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Children's Story

Children’s Story
by Paul L. Mathews


In a house with a garden, a see-saw and swing there lay a toy box of mysterious things.

Within lived a monkey, all patches of twine, who stared from the windows most of the time. An inquisitive thing who loved to explore, he’d seen through the windows and longed to see more.

Stretching and yawning, he woke up one day. Stretching and yawning, he wanted to play. But he couldn’t find Dad, he couldn’t find Mum, and he called for his friends of which he found none.

The sun hadn’t risen but the stars didn’t shine, so he set out to look, he set out to find.

* * *

Across oceans and cities the days turned to years, and the monkey confirmed the worst of his fears. He found as he searched, roamed and explored, that the stars had been stolen and the sun shone no more. Mankind lay dead and the animals were slain, the clouds black and swollen, with fire in the rain.

In need of repair, confused and bewildered, he trudged through a forest reduced but to cinders. Suddenly he paused, peered as hard as he could, and saw a hill where a tree still stood. From its branches a soldier hung hanged, so the monkey hurried to help the man.

“Lo!” the man gasped, “I am but a soldier whose foes left to die--but I can’t pass away without telling you why. So tell me your story and I will share mine. But you must tell me quickly, for I haven’t much time.”

“I set out to see!” said the monkey, “And I came here and saw that the stars have been stolen and the sun shines no more. Mankind is dead and the animals are slain, the clouds are swollen and there’s fire in the rain. So please won’t you tell me as best as you can, won’t you please tell me the story of man?”

So the soldier told him the sorrowful tale, and the monkey cried out with a lachrymose wail:

“I’ve heard all your story, of your Dresdens and Troys, how you’ve squabbled over borders and fought over toys. But please tell me one thing--I need to know more--why all the violence? Why all the war?”

But the man couldn’t hear, he had finally died, and the monkey gave a long and most sorrowful cry.

“My fur is threadbare, my stitching undone--but who’s left to fix me? There must be someone!”

Alone in the darkness, stung by the rain, the monkey called out again and again. But nobody heard, his voice tired and feeble, so he dried his eyes, took some twine and a needle.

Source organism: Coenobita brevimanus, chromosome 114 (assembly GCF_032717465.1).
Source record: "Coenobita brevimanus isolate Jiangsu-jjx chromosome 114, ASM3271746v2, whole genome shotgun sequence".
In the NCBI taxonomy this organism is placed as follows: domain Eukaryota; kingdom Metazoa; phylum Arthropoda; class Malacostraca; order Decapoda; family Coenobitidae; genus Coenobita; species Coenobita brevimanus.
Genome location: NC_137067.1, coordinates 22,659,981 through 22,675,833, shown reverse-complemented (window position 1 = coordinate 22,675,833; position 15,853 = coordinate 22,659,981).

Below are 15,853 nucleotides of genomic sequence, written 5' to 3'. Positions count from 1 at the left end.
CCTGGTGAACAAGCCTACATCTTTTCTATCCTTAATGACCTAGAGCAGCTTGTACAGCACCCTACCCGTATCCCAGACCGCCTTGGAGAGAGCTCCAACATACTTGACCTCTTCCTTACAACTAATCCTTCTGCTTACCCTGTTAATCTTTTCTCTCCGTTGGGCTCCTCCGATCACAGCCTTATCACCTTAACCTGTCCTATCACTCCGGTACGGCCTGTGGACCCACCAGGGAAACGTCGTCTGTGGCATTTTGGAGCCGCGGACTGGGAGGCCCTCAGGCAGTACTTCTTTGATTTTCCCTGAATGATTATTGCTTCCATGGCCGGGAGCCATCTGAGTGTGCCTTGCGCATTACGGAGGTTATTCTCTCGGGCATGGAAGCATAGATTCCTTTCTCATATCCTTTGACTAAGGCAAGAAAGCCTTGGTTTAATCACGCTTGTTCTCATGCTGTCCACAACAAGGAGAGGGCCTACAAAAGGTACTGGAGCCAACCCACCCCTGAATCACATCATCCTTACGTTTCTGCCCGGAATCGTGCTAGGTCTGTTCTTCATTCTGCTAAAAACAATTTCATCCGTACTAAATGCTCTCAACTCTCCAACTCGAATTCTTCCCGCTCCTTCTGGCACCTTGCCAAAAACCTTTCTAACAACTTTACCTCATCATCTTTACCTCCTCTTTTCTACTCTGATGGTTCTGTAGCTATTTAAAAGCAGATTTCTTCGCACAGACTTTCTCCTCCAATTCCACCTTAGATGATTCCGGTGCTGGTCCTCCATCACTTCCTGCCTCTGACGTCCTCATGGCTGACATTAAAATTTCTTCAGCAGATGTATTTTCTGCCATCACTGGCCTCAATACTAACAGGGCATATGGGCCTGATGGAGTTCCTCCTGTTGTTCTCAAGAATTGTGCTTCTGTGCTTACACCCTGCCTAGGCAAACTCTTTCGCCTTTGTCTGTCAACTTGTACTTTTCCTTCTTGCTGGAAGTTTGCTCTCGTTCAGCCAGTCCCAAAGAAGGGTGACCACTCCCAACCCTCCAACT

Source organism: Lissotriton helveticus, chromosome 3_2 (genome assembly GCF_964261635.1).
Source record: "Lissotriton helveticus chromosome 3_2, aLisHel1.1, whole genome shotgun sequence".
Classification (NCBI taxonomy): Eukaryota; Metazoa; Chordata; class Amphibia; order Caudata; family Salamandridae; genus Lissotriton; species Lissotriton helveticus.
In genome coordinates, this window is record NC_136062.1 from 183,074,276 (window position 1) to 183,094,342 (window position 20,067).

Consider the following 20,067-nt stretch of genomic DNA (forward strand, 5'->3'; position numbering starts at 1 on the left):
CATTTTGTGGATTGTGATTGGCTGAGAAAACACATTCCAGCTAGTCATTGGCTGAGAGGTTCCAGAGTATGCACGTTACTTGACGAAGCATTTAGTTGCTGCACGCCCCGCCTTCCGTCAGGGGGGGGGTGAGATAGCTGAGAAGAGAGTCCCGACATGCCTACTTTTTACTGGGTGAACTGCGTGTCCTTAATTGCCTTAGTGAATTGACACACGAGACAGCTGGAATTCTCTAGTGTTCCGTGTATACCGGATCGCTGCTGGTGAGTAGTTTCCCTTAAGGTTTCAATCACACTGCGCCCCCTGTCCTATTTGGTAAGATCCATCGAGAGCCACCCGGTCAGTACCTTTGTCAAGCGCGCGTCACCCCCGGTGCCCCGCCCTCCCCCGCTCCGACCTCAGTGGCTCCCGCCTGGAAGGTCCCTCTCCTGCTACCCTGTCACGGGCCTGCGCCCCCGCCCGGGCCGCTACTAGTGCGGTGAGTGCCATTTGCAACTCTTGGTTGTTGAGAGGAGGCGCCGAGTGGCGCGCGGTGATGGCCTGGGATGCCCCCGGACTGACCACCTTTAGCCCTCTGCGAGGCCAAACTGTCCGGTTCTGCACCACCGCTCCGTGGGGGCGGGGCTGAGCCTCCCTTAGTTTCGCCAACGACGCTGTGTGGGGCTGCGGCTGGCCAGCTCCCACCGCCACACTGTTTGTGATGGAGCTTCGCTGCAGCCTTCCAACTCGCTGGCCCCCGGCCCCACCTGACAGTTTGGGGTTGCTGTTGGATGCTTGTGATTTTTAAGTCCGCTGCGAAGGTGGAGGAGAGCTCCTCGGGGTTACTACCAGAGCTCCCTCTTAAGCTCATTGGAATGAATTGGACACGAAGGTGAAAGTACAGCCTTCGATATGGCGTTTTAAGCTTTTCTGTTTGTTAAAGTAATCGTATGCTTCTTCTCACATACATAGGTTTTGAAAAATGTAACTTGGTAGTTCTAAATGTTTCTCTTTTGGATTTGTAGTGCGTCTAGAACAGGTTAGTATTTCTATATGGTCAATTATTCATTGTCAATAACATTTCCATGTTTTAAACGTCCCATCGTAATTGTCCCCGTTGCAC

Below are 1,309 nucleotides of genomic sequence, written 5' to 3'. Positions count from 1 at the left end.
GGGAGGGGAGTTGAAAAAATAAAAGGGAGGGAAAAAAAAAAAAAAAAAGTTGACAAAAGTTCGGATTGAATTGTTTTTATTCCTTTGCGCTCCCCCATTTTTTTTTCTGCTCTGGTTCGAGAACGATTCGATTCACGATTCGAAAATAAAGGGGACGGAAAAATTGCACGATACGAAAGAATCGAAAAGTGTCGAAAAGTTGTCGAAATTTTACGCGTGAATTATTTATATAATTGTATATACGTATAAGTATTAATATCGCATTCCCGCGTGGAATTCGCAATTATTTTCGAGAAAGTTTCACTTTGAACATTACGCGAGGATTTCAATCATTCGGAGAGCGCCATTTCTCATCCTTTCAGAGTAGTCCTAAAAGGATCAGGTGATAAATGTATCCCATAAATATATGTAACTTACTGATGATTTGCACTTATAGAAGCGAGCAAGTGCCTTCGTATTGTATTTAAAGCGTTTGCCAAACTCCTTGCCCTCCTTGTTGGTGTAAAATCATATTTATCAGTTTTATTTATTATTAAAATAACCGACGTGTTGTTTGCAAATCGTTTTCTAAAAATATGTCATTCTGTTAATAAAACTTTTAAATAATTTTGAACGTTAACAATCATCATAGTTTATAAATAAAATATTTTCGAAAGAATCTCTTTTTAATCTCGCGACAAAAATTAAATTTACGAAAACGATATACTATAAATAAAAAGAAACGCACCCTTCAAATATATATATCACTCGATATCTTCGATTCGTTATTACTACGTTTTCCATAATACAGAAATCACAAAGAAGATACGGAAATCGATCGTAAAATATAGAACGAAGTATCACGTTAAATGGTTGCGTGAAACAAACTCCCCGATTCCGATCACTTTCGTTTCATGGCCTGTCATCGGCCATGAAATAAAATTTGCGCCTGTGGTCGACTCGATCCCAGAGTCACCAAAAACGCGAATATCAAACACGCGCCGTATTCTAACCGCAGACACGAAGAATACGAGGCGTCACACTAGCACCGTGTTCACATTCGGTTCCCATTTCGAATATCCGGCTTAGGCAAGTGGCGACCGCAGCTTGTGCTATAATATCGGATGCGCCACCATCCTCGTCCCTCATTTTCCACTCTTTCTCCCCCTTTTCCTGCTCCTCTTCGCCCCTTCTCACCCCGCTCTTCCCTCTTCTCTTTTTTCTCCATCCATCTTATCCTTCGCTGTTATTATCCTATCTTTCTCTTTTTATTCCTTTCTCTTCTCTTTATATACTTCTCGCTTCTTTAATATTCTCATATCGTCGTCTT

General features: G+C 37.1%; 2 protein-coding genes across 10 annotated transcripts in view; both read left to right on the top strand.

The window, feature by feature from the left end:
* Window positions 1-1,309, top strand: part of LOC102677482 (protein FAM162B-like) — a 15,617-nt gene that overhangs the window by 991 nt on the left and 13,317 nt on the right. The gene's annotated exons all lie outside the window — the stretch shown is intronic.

“If no-one shall fix me, if there’s no-one to help, I will learn how to mend things and do it myself. Then I’ll learn how the stars shine and what makes the rain, and then, with my work done, I’ll go home again.”

* * *

Across oceans and cities that man torn asunder, the brave monkey travelled and fixed the world’s wonders. As he went he found toys, all bent and all broken, and he mended and stitched them, and then he awoke them.

“Lo, I have fixed you, and the world is mended. The stars shine bright and the darkness has ended.”

Clapping and laughing, the toys danced and sang, then paused a moment for the memory of man.

Then when the sun rose and the rain clouds parted, the monkey led them back to whence he had started, to a house with a garden, a see-saw and swing, and a box stuffed with toys and mysterious things.

* * *

First published on The, April 2007.

* * *

Paul L. Mathews, formerly a professional concept artist and illustrator with credits in TV, video games and magazine illustration, has now swapped his pencils for the keyboard. To date his work has appeared in various magazines, websites, comics and RPG publications. He lives in the UK with his wife, her daughter and other assorted animals.

Where do you get your ideas for your stories?

To try and pin my inspiration down to one source is pretty tricky, if not impossible. A lot of my work has a number of different inspirations at play within the same piece. However, whilst one story could feature a plot remembered from a dream, a main character inspired by a chanced upon name, and a setting invoked by a painting, the next tale could feature a whole different set of influences.

As an example, this particular piece was inspired by a Nick Cave concert, of all things. It made me want to write the sort of narrative rhyme that you might find on an album by the likes of Cave, Tom Waits, Barry Adamson or Peter Gabriel. It illustrates how big an influence music has been on my output, with imagery from songs, titles and even characters from certain tracks having a heavy impact on my own work. Add this to cocktail various documentaries, art galleries, history books et al, and I'm very fortunate to be able to draw on a varied--and bottomless--source of ideas.